Is Concern About Lack of Instagram App on Windows Phone Much Ado About Nothing?

By Cameron Scott 

instagram, windows phone, nokia lumia, mobile apps, photo sharing, video sharing, vine, flipboard

Dean Pennala /

As Nokia today debuted its Lumia 1020, the flagship phone for the Windows Phone 8 mobile operating system, several social networks simultaneously announced that they would launch Windows apps.

The announcements were particularly focused on photo and video apps, in part because the phone features a 41 megapixel camera, 50 Nokia photo editing filters and its editing SDK. The device can also capture 1080p video at 30 frames per second.

In its announcement of a Windows app, mobile-only social network Path called the camera “the best on the market.”

“We at Path believe in the power of photography as a means of capturing memories. So we are delighted that Path users on the Lumia will be able to post photo moments that are even more vibrant than ever before,” the company said.

Twitter will launch Vine for Windows, the company said. And Flipboard has previously said it will launch a Windows app, in addition to those it offers for iOS and Android.

But what about Instagram, wondered commentators on several prominent tech blogs.

Err, what about it? Windows powers just 1 percent of the U.S. smartphones and 3 percent of smartphones worldwide. Even if Nokia’s new device speeds adoption of the Windows platform, Instagram has very little competitive risk in not getting its app on the devices right away.

Scoring an Instagram app would be a coup for Windows, but it the operating system would still lag far behind iOS and Android.

“Windows Phone really needs all of the ‘core’ mobile apps it can get, and not having Instagram is a hole in their app marketplace. If they get Instagram that will be a plus — it will make WP more relevant, but it won’t solve any of their longer term device/ecosystem issues,” said Brian Blau, the head of research at Gartner.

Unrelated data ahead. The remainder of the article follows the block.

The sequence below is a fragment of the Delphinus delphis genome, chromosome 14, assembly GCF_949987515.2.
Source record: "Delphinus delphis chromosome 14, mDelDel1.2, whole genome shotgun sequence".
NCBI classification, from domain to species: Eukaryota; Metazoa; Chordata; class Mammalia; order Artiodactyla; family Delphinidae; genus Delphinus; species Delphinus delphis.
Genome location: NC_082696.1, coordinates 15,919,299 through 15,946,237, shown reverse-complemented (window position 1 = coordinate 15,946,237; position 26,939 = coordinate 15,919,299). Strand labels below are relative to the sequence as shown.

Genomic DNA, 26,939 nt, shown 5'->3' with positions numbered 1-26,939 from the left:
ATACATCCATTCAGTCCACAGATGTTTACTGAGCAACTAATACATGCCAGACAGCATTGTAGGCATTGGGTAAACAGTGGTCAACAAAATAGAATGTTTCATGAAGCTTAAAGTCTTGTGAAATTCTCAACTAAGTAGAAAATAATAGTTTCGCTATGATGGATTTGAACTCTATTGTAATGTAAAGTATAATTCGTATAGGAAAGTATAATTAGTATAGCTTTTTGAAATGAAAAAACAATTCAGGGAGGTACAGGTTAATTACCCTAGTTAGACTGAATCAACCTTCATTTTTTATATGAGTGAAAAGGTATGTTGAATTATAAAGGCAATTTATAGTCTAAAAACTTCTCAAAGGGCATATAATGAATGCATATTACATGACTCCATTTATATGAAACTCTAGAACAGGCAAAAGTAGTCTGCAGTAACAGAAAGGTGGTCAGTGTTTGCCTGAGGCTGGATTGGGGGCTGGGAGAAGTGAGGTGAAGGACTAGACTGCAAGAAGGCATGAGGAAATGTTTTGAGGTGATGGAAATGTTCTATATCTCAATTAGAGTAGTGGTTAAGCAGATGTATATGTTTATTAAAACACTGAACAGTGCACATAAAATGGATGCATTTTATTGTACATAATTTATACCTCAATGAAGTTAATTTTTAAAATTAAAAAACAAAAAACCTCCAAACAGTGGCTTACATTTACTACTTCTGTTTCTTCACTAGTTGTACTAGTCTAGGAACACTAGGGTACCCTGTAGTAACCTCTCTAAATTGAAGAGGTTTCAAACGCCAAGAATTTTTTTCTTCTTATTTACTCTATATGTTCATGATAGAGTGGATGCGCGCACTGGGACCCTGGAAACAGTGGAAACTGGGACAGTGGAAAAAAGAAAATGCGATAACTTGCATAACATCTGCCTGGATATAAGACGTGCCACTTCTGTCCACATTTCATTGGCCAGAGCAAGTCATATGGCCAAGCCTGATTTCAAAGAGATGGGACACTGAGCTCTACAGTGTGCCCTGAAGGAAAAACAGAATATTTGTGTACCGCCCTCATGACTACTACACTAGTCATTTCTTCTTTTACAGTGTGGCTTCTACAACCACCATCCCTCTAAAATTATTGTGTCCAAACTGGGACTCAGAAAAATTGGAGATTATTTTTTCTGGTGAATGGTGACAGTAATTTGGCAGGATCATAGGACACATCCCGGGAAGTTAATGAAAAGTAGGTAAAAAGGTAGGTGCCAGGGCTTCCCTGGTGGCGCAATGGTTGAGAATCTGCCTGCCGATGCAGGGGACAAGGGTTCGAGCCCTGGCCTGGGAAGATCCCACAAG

Does Instagram’s lack of app suggest it’s betting against Microsoft’s success? Unlikely, since CEO Kevin Systrom told Fast Company last month that he has no plans to build an app for the trendy Google Glass device before first building not just for Windows but also for the ailing Blackberry.

Recall, too, that Instagram launched its first Android app a year and half after unveiling its iOS app.

“At the moment, we are focused on building the best Instagram experience possible for people using iOS and Android devices. Our ultimate goal is to bring Instagram to everyone who wants to use it and we will consider other platforms over time,” an Instagram spokesperson said.

In other words, Instagram’s less-than-instant maneuvering is nothing out of the ordinary. It may hurt Microsoft a little bit, but it’s unlikely to hurt Instagram, which has continued to hold competitors at bay.

Of course, Instagram’s nearly KO’d competitor Hipstamatic hopes to leverage the opportunity it has to rule to the Lumia.

“The Nokia Lumia 1020 is the first time a hardware manufacturer has built a smartphone to be camera-first, and having the opportunity to build our software alongside this talented hardware team is exciting. We’re eager to continue building amazing camera products for the mobile community,” said Hipstamatic CEO Lucas Buick in a statement.

Instagram, however, is so unconcerned about Hipstamatic that it allows the company to use its API to post the photos they take using the competitor app to their Instagram accounts.